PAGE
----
HR Metrics that will Skyrocket Your Strategic Credibility
by Angie Rupp
Having a solid grasp on HR metrics is the first step in adapting to our data-driven world. And yet, if your HR metrics focus only on your goals and don’t align with your organization’s bottom line, you could be inadvertently destroying your chances at ever claiming your rightful seat at the table. If you employ a set of HR metrics that you use to measure your success, have you done your due diligence to attempting to tie how you measure your personal success against how your company measures its success? In other words, are your HR metrics easily translatable into the language of your business (money)? If not, it may be time to rethink and redesign your HR metrics strategy.
Are your HR metrics easily translatable into the language of your business (money)?
Dr. John Sullivan on behalf of ERE wrote recently about some HR metrics that not only affect HR, but have high impact from a business perspective as well. Let’s review some of them in today’s post:
High Impact HR Metrics – Revenue per Employee
This is one of those HR metrics that does exactly what it says it does: it measures the amount of revenue produced by the number of employees that work at the organization. Organizations that produce a high revenue per employee metric are corporations that are high producers. This one is really simple to calculate: take your company’s annual corporate revenue and divide it by the number of employees. The higher the number, the higher the impact of these HR metrics. Another convenient aspect of this particular metric is that the information is public. Check out Marketwatch to determine how your numbers compare to your competitors.
High Impact HR Metrics – Quality of Hire Performance Improvement
HR metrics like this one boasts success not only for the organization as a whole, but for HR professionals involved in the hiring process as well because it essentially measures your quality of hire output compared against employees that formerly served in that position. If you can execute HR metrics like this one properly, you can undo a lot of the stigma surrounding HR professionals’ lack of strategic insight. Here’s how you do it: shoot for tracking an output metric that already exists in performance based position where production matters – sales is a great option. Monitor your new hire’s yield and if it’s higher than the former employee’s productivity, you’re guaranteed to make significant strides in your strategic value because it means that you hired someone who enhances the company’s performance.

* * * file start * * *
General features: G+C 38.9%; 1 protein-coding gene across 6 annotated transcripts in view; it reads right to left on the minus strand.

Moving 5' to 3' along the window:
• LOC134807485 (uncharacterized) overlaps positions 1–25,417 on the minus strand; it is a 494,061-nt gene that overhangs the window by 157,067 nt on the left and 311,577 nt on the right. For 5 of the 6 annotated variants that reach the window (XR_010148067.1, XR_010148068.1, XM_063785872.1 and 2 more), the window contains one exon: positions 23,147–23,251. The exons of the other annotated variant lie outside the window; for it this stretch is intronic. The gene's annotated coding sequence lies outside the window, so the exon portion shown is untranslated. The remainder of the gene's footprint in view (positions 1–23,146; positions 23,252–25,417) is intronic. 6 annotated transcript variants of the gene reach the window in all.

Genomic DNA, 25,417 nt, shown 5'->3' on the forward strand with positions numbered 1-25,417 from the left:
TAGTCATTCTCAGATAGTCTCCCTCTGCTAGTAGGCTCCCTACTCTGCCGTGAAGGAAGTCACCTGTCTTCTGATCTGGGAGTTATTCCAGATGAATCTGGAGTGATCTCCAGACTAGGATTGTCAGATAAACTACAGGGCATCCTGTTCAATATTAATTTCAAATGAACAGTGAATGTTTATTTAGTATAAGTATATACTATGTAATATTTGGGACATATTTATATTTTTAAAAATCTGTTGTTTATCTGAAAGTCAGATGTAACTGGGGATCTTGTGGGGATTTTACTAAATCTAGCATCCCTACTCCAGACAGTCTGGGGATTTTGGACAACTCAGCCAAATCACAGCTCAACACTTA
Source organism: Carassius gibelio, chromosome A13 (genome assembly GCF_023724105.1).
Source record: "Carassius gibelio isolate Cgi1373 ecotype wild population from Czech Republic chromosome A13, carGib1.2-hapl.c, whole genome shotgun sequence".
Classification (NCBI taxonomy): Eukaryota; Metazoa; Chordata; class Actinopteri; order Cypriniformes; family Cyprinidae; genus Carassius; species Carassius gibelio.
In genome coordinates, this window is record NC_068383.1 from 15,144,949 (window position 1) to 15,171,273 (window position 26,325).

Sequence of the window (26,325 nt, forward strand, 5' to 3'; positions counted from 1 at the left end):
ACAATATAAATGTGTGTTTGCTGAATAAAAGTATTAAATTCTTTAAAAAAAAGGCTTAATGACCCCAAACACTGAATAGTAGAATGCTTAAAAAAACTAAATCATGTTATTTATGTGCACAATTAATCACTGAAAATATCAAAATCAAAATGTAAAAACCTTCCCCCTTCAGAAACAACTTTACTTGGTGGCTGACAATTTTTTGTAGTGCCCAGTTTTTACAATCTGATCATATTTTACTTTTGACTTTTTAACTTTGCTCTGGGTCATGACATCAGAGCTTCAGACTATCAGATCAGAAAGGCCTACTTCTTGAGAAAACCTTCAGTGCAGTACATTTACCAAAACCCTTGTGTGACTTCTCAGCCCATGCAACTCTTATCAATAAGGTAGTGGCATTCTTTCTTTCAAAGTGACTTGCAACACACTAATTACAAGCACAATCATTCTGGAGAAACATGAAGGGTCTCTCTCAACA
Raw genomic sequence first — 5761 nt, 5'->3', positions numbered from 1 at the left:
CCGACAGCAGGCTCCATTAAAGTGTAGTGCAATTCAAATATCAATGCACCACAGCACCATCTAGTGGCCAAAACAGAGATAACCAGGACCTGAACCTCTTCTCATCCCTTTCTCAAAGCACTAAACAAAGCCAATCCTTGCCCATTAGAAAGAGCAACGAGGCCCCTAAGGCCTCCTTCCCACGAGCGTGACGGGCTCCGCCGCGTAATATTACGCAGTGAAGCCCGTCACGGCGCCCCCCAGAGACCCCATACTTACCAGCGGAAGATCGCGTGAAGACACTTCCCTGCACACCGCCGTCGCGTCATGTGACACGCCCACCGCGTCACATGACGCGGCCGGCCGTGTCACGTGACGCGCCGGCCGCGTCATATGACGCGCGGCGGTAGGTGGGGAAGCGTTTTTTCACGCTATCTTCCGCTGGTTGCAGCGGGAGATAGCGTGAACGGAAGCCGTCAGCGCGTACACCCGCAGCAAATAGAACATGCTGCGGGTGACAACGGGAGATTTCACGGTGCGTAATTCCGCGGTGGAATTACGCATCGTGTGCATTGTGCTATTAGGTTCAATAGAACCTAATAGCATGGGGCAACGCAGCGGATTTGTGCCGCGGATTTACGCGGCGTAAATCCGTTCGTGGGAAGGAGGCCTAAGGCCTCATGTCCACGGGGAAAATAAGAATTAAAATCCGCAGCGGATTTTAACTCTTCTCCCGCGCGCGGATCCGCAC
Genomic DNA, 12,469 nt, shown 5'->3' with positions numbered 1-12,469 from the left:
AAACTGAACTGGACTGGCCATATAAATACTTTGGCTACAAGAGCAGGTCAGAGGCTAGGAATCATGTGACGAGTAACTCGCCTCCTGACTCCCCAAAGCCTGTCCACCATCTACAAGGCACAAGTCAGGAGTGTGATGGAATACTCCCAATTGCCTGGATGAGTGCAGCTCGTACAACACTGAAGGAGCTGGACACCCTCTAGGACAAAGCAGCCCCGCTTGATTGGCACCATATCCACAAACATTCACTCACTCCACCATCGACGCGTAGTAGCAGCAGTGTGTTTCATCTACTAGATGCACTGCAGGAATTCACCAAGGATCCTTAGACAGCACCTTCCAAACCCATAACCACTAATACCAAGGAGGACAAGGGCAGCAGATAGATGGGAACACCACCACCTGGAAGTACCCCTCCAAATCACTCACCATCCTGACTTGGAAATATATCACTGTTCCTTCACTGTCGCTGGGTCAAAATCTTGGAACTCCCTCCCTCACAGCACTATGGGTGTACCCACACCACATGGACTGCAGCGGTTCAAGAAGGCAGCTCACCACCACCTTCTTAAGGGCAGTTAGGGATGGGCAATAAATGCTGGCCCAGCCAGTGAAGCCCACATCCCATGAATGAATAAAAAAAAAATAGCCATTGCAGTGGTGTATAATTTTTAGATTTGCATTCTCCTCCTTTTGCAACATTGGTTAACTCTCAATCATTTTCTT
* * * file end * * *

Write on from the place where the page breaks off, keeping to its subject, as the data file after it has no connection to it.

High Impact HR Metrics – Turnover in High Performance Positions
Despite what a lot of HR professionals believe, turnover from all employees is not created equal. Of course, it’s easy to assign a broad-sweeping percentage to the number of employees you lose in a set period of time, but in the grand scheme of HR metrics that impact the company, that number doesn’t mean much for two reasons. The first reason is that a percentage is simply a percentage without context. Is that number high or low compared to the turnover averages in your industry? Is it better or worse than it was 12 months ago? 18 months ago? Context is everything, and nothing says context quite like money does.
Despite what a lot of HR professionals believe, turnover from all employees is not created equal.
After you’ve compared your percentages with other data and created an idea of where you stand in that regard, without tying that number to a dollar amount, you’re not going to have much ground to stand on from the perspective of your organization’s bottom line. Figure out what it cost you to bring on an individual (calculating recruiting costs, how much money was lost due to the position being unfilled for a period of time, training costs, etc.) and then present that to your executives. Those numbers mean a lot more because they express the situation in terms of actual financial impact. The second reason a percentage is essentially useless when weighing the effects of HR metrics is that losing a top performing employee hurts worse for the company than someone who produces an average amount. To calculate the true loss of this scenario try weighting your turnovers. So, employees that are high performing would be assigned a higher weight than employees that perform on par with your averages. You can determine the weight by adding the percentage above average that the high performing employee produced.
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